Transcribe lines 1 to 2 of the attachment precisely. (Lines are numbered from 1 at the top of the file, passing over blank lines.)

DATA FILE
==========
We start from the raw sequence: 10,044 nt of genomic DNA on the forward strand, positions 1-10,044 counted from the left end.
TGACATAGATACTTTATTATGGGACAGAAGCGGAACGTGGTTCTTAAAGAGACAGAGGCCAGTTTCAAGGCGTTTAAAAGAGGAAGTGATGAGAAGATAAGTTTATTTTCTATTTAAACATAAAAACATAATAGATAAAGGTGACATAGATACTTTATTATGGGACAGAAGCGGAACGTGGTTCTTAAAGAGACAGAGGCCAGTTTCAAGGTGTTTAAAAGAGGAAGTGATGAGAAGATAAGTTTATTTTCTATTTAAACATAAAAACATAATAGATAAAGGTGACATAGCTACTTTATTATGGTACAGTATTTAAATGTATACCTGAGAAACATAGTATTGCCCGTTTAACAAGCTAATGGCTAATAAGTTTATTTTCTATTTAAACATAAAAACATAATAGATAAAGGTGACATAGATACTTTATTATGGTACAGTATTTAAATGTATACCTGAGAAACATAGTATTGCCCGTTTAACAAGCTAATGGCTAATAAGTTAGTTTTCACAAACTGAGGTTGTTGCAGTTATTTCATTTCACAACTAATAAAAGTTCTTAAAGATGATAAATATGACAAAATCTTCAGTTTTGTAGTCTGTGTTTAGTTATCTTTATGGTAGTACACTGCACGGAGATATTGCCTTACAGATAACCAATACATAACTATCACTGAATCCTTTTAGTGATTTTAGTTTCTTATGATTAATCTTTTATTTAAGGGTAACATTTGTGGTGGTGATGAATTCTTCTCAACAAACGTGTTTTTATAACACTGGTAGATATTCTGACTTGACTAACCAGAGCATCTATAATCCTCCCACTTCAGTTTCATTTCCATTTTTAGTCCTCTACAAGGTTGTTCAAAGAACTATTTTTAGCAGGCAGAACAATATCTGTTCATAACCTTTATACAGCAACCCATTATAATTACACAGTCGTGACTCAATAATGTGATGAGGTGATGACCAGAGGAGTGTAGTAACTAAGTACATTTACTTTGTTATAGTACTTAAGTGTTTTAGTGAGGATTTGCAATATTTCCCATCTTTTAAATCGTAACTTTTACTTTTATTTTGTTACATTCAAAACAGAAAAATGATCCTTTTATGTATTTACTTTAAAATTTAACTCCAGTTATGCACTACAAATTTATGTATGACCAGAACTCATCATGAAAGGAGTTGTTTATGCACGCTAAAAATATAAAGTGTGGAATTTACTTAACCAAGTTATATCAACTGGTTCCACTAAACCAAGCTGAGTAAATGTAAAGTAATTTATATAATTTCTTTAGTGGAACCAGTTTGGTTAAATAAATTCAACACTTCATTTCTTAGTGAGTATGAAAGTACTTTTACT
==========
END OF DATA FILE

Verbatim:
We start from the raw sequence: 10,044 nt of genomic DNA on the forward strand, positions 1-10,044 counted from the left end.
TGACATAGATACTTTATTATGGGACAGAAGCGGAACGTGGTTCTTAAAGAGACAGAGGCCAGTTTCAAGGCGTTTAAAAGAGGAAGTGATGAGAAGATAAGTTTATTTTCTATTTAAACATAAAAACATAATAGATAAAGGTGACATAGATACTTTATTATGGGACAGAAGCGGAACGTGGTTCTTAAAGAGACAGAGGCCAGTTTCAAGGTGTTTAAAAGAGGAAGTGATGAGAAGATAAGTTTATTTTCTATTTAAACATAAAAACATAATAGATAAAGGTGACATAGCTACTTTATTATGGTACAGTATTTAAATGTATACCTGAGAAACATAGTATTGCCCGTTTAACAAGCTAATGGCTAATAAGTTTATTTTCTATTTAAACATAAAAACATAATAGATAAAGGTGACATAGATACTTTATTATGGTACAGTATTTAAATGTATACCTGAGAAACATAGTATTGCCCGTTTAACAAGCTAATGGCTAATAAGTTAGTTTTCACAAACTGAGGTTGTTGCAGTTATTTCATTTCACAACTAATAAAAGTTCTTAAAGATGATAAATATGACAAAATCTTCAGTTTTGTAGTCTGTGTTTAGTTATCTTTATGGTAGTACACTGCACGGAGATATTGCCTTACAGATAACCAATACATAACTATCACTGAATCCTTTTAGTGATTTTAGTTTCTTATGATTAATCTTTTATTTAAGGGTAACATTTGTGGTGGTGATGAATTCTTCTCAACAAACGTGTTTTTATAACACTGGTAGATATTCTGACTTGACTAACCAGAGCATCTATAATCCTCCCACTTCAGTTTCATTTCCATTTTTAGTCCTCTACAAGGTTGTTCAAAGAACTATTTTTAGCAGGCAGAACAATATCTGTTCATAACCTTTATACAGCAACCCATTATAATTACACAGTCGTGACTCAATAATGTGATGAGGTGATGACCAGAGGAGTGTAGTAACTAAGTACATTTACTTTGTTATAGTACTTAAGTGTTTTAGTGAGGATTTGCAATATTTCCCATCTTTTAAATCGTAACTTTTACTTTTATTTTGTTACATTCAAAACAGAAAAATGATCCTTTTATGTATTTACTTTAAAATTTAACTCCAGTTATGCACTACAAATTTATGTATGACCAGAACTCATCATGAAAGGAGTTGTTTATGCACGCTAAAAATATAAAGTGTGGAATTTACTTAACCAAGTTATATCAACTGGTTCCACTAAACCAAGCTGAGTAAATGTAAAGTAATTTATATAATTTCTTTAGTGGAACCAGTTTGGTTAAATAAATTCAACACTTCATTTCTTAGTGAGTATGAAAGTACTTTTACT